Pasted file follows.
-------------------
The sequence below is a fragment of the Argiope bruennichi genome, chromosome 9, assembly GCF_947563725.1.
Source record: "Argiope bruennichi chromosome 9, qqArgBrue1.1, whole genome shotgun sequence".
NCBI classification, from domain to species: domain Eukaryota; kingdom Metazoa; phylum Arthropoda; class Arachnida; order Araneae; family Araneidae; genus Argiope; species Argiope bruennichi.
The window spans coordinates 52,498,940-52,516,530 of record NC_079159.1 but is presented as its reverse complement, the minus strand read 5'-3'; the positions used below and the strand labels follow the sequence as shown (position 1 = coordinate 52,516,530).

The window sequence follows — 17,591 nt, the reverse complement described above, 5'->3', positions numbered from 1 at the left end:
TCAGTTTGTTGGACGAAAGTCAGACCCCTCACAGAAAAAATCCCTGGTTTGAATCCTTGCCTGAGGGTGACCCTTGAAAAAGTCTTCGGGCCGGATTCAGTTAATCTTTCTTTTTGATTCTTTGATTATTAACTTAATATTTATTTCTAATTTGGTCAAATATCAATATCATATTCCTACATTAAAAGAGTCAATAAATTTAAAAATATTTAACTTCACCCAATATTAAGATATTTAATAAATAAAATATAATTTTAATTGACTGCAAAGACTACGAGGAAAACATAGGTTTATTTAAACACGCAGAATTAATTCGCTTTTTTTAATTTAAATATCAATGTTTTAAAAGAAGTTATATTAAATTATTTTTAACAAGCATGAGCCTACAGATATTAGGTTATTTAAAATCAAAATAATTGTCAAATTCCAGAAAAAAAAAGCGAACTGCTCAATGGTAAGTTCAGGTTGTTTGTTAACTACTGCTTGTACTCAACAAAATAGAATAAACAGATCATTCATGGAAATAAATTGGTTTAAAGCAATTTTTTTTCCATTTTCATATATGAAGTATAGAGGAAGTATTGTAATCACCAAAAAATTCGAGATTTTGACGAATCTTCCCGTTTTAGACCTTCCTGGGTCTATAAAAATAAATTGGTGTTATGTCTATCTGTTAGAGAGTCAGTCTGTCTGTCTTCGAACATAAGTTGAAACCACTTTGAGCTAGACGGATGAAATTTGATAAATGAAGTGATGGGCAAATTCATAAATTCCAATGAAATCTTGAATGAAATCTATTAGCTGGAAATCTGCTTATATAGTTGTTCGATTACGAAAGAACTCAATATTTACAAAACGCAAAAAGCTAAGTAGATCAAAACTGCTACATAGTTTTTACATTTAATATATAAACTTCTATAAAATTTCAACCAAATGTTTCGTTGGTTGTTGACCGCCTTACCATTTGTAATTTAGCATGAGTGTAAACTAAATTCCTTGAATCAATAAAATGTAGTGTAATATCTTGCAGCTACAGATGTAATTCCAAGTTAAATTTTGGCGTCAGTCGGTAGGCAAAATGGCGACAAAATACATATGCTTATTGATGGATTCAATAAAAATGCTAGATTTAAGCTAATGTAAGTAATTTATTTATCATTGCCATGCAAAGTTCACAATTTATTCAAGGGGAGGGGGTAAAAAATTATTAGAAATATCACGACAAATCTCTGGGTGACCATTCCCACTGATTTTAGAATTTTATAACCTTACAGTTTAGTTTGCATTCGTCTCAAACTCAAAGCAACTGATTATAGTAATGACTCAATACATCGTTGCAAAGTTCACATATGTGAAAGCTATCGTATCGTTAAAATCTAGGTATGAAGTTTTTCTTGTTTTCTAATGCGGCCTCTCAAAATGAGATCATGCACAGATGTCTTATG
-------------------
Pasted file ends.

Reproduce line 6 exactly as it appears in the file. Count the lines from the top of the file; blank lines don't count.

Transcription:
TCAGTTTGTTGGACGAAAGTCAGACCCCTCACAGAAAAAATCCCTGGTTTGAATCCTTGCCTGAGGGTGACCCTTGAAAAAGTCTTCGGGCCGGATTCAGTTAATCTTTCTTTTTGATTCTTTGATTATTAACTTAATATTTATTTCTAATTTGGTCAAATATCAATATCATATTCCTACATTAAAAGAGTCAATAAATTTAAAAATATTTAACTTCACCCAATATTAAGATATTTAATAAATAAAATATAATTTTAATTGACTGCAAAGACTACGAGGAAAACATAGGTTTATTTAAACACGCAGAATTAATTCGCTTTTTTTAATTTAAATATCAATGTTTTAAAAGAAGTTATATTAAATTATTTTTAACAAGCATGAGCCTACAGATATTAGGTTATTTAAAATCAAAATAATTGTCAAATTCCAGAAAAAAAAAGCGAACTGCTCAATGGTAAGTTCAGGTTGTTTGTTAACTACTGCTTGTACTCAACAAAATAGAATAAACAGATCATTCATGGAAATAAATTGGTTTAAAGCAATTTTTTTTCCATTTTCATATATGAAGTATAGAGGAAGTATTGTAATCACCAAAAAATTCGAGATTTTGACGAATCTTCCCGTTTTAGACCTTCCTGGGTCTATAAAAATAAATTGGTGTTATGTCTATCTGTTAGAGAGTCAGTCTGTCTGTCTTCGAACATAAGTTGAAACCACTTTGAGCTAGACGGATGAAATTTGATAAATGAAGTGATGGGCAAATTCATAAATTCCAATGAAATCTTGAATGAAATCTATTAGCTGGAAATCTGCTTATATAGTTGTTCGATTACGAAAGAACTCAATATTTACAAAACGCAAAAAGCTAAGTAGATCAAAACTGCTACATAGTTTTTACATTTAATATATAAACTTCTATAAAATTTCAACCAAATGTTTCGTTGGTTGTTGACCGCCTTACCATTTGTAATTTAGCATGAGTGTAAACTAAATTCCTTGAATCAATAAAATGTAGTGTAATATCTTGCAGCTACAGATGTAATTCCAAGTTAAATTTTGGCGTCAGTCGGTAGGCAAAATGGCGACAAAATACATATGCTTATTGATGGATTCAATAAAAATGCTAGATTTAAGCTAATGTAAGTAATTTATTTATCATTGCCATGCAAAGTTCACAATTTATTCAAGGGGAGGGGGTAAAAAATTATTAGAAATATCACGACAAATCTCTGGGTGACCATTCCCACTGATTTTAGAATTTTATAACCTTACAGTTTAGTTTGCATTCGTCTCAAACTCAAAGCAACTGATTATAGTAATGACTCAATACATCGTTGCAAAGTTCACATATGTGAAAGCTATCGTATCGTTAAAATCTAGGTATGAAGTTTTTCTTGTTTTCTAATGCGGCCTCTCAAAATGAGATCATGCACAGATGTCTTATG